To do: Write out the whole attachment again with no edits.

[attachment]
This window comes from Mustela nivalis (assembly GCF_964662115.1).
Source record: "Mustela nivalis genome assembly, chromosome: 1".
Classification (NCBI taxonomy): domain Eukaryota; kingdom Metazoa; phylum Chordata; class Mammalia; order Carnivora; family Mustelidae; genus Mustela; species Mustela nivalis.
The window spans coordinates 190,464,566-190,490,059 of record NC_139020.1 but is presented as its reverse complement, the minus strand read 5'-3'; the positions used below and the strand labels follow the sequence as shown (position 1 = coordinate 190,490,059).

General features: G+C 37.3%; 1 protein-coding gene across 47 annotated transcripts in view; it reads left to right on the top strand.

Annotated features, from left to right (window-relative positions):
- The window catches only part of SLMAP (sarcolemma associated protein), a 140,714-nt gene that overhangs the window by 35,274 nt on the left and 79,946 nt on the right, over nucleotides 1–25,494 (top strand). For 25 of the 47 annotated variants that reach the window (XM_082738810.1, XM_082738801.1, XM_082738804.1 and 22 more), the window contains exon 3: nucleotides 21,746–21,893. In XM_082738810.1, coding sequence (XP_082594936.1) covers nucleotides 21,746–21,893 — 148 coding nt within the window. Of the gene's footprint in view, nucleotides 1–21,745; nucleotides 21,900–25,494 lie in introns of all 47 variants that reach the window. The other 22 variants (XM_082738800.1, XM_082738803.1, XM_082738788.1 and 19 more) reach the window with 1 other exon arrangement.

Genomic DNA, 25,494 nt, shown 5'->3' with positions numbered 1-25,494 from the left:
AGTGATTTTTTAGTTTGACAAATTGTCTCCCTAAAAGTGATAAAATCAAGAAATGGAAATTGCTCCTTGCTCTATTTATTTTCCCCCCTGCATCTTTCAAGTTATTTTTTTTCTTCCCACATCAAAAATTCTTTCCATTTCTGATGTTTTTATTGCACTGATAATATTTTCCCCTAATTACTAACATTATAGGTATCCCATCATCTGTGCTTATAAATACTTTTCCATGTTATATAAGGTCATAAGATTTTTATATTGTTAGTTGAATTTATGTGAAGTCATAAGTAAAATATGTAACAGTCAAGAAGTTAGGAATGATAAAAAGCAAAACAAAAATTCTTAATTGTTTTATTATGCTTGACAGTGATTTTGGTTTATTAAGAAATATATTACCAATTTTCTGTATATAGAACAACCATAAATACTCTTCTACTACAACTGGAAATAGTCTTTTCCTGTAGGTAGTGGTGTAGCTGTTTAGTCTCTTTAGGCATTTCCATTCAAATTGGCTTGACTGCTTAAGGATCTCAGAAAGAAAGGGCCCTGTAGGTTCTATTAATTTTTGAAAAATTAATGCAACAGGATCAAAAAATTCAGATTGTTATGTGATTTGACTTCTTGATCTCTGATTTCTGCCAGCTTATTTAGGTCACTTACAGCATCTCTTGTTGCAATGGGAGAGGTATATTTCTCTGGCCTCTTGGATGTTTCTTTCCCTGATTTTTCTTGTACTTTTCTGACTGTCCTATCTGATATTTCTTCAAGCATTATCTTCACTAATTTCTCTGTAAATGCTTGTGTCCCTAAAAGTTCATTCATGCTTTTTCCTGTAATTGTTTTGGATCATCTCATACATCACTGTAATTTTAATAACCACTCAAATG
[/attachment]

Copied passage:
This window comes from Mustela nivalis (assembly GCF_964662115.1).
Source record: "Mustela nivalis genome assembly, chromosome: 1".
Classification (NCBI taxonomy): domain Eukaryota; kingdom Metazoa; phylum Chordata; class Mammalia; order Carnivora; family Mustelidae; genus Mustela; species Mustela nivalis.
The window spans coordinates 190,464,566-190,490,059 of record NC_139020.1 but is presented as its reverse complement, the minus strand read 5'-3'; the positions used below and the strand labels follow the sequence as shown (position 1 = coordinate 190,490,059).

General features: G+C 37.3%; 1 protein-coding gene across 47 annotated transcripts in view; it reads left to right on the top strand.

Annotated features, from left to right (window-relative positions):
- The window catches only part of SLMAP (sarcolemma associated protein), a 140,714-nt gene that overhangs the window by 35,274 nt on the left and 79,946 nt on the right, over nucleotides 1–25,494 (top strand). For 25 of the 47 annotated variants that reach the window (XM_082738810.1, XM_082738801.1, XM_082738804.1 and 22 more), the window contains exon 3: nucleotides 21,746–21,893. In XM_082738810.1, coding sequence (XP_082594936.1) covers nucleotides 21,746–21,893 — 148 coding nt within the window. Of the gene's footprint in view, nucleotides 1–21,745; nucleotides 21,900–25,494 lie in introns of all 47 variants that reach the window. The other 22 variants (XM_082738800.1, XM_082738803.1, XM_082738788.1 and 19 more) reach the window with 1 other exon arrangement.

Genomic DNA, 25,494 nt, shown 5'->3' with positions numbered 1-25,494 from the left:
AGTGATTTTTTAGTTTGACAAATTGTCTCCCTAAAAGTGATAAAATCAAGAAATGGAAATTGCTCCTTGCTCTATTTATTTTCCCCCCTGCATCTTTCAAGTTATTTTTTTTCTTCCCACATCAAAAATTCTTTCCATTTCTGATGTTTTTATTGCACTGATAATATTTTCCCCTAATTACTAACATTATAGGTATCCCATCATCTGTGCTTATAAATACTTTTCCATGTTATATAAGGTCATAAGATTTTTATATTGTTAGTTGAATTTATGTGAAGTCATAAGTAAAATATGTAACAGTCAAGAAGTTAGGAATGATAAAAAGCAAAACAAAAATTCTTAATTGTTTTATTATGCTTGACAGTGATTTTGGTTTATTAAGAAATATATTACCAATTTTCTGTATATAGAACAACCATAAATACTCTTCTACTACAACTGGAAATAGTCTTTTCCTGTAGGTAGTGGTGTAGCTGTTTAGTCTCTTTAGGCATTTCCATTCAAATTGGCTTGACTGCTTAAGGATCTCAGAAAGAAAGGGCCCTGTAGGTTCTATTAATTTTTGAAAAATTAATGCAACAGGATCAAAAAATTCAGATTGTTATGTGATTTGACTTCTTGATCTCTGATTTCTGCCAGCTTATTTAGGTCACTTACAGCATCTCTTGTTGCAATGGGAGAGGTATATTTCTCTGGCCTCTTGGATGTTTCTTTCCCTGATTTTTCTTGTACTTTTCTGACTGTCCTATCTGATATTTCTTCAAGCATTATCTTCACTAATTTCTCTGTAAATGCTTGTGTCCCTAAAAGTTCATTCATGCTTTTTCCTGTAATTGTTTTGGATCATCTCATACATCACTGTAATTTTAATAACCACTCAAATG